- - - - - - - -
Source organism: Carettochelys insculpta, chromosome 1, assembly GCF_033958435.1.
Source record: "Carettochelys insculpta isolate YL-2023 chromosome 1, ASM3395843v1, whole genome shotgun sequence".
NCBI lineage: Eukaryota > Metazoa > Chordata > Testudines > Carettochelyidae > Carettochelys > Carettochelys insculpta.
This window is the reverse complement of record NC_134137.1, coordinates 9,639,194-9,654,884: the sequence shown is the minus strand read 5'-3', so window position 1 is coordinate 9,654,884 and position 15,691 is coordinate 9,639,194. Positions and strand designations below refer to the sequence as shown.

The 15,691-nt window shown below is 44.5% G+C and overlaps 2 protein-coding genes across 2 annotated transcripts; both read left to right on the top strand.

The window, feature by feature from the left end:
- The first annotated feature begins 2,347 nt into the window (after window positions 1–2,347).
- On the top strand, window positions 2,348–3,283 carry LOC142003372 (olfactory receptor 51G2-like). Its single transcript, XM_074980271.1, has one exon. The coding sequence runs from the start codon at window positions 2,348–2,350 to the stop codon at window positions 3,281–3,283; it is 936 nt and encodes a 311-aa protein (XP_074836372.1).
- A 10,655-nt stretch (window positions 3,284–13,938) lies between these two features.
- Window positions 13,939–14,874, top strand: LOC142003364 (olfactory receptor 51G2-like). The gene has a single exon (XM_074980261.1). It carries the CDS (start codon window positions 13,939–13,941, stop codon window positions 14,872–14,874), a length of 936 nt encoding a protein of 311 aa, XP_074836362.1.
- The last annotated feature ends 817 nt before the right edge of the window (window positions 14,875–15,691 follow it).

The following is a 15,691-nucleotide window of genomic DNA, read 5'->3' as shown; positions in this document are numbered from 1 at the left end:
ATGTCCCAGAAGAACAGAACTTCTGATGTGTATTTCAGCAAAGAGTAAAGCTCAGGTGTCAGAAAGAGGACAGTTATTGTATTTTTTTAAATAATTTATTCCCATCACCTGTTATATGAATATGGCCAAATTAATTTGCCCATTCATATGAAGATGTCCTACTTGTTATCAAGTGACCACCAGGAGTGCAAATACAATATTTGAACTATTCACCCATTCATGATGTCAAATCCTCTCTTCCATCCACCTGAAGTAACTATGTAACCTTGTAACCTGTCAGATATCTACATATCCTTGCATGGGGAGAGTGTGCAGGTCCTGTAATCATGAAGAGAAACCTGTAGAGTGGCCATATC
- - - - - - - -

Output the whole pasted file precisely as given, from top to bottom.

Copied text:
Source organism: Carettochelys insculpta, chromosome 1, assembly GCF_033958435.1.
Source record: "Carettochelys insculpta isolate YL-2023 chromosome 1, ASM3395843v1, whole genome shotgun sequence".
NCBI lineage: Eukaryota > Metazoa > Chordata > Testudines > Carettochelyidae > Carettochelys > Carettochelys insculpta.
This window is the reverse complement of record NC_134137.1, coordinates 9,639,194-9,654,884: the sequence shown is the minus strand read 5'-3', so window position 1 is coordinate 9,654,884 and position 15,691 is coordinate 9,639,194. Positions and strand designations below refer to the sequence as shown.

The 15,691-nt window shown below is 44.5% G+C and overlaps 2 protein-coding genes across 2 annotated transcripts; both read left to right on the top strand.

The window, feature by feature from the left end:
- The first annotated feature begins 2,347 nt into the window (after window positions 1–2,347).
- On the top strand, window positions 2,348–3,283 carry LOC142003372 (olfactory receptor 51G2-like). Its single transcript, XM_074980271.1, has one exon. The coding sequence runs from the start codon at window positions 2,348–2,350 to the stop codon at window positions 3,281–3,283; it is 936 nt and encodes a 311-aa protein (XP_074836372.1).
- A 10,655-nt stretch (window positions 3,284–13,938) lies between these two features.
- Window positions 13,939–14,874, top strand: LOC142003364 (olfactory receptor 51G2-like). The gene has a single exon (XM_074980261.1). It carries the CDS (start codon window positions 13,939–13,941, stop codon window positions 14,872–14,874), a length of 936 nt encoding a protein of 311 aa, XP_074836362.1.
- The last annotated feature ends 817 nt before the right edge of the window (window positions 14,875–15,691 follow it).

The following is a 15,691-nucleotide window of genomic DNA, read 5'->3' as shown; positions in this document are numbered from 1 at the left end:
ATGTCCCAGAAGAACAGAACTTCTGATGTGTATTTCAGCAAAGAGTAAAGCTCAGGTGTCAGAAAGAGGACAGTTATTGTATTTTTTTAAATAATTTATTCCCATCACCTGTTATATGAATATGGCCAAATTAATTTGCCCATTCATATGAAGATGTCCTACTTGTTATCAAGTGACCACCAGGAGTGCAAATACAATATTTGAACTATTCACCCATTCATGATGTCAAATCCTCTCTTCCATCCACCTGAAGTAACTATGTAACCTTGTAACCTGTCAGATATCTACATATCCTTGCATGGGGAGAGTGTGCAGGTCCTGTAATCATGAAGAGAAACCTGTAGAGTGGCCATATC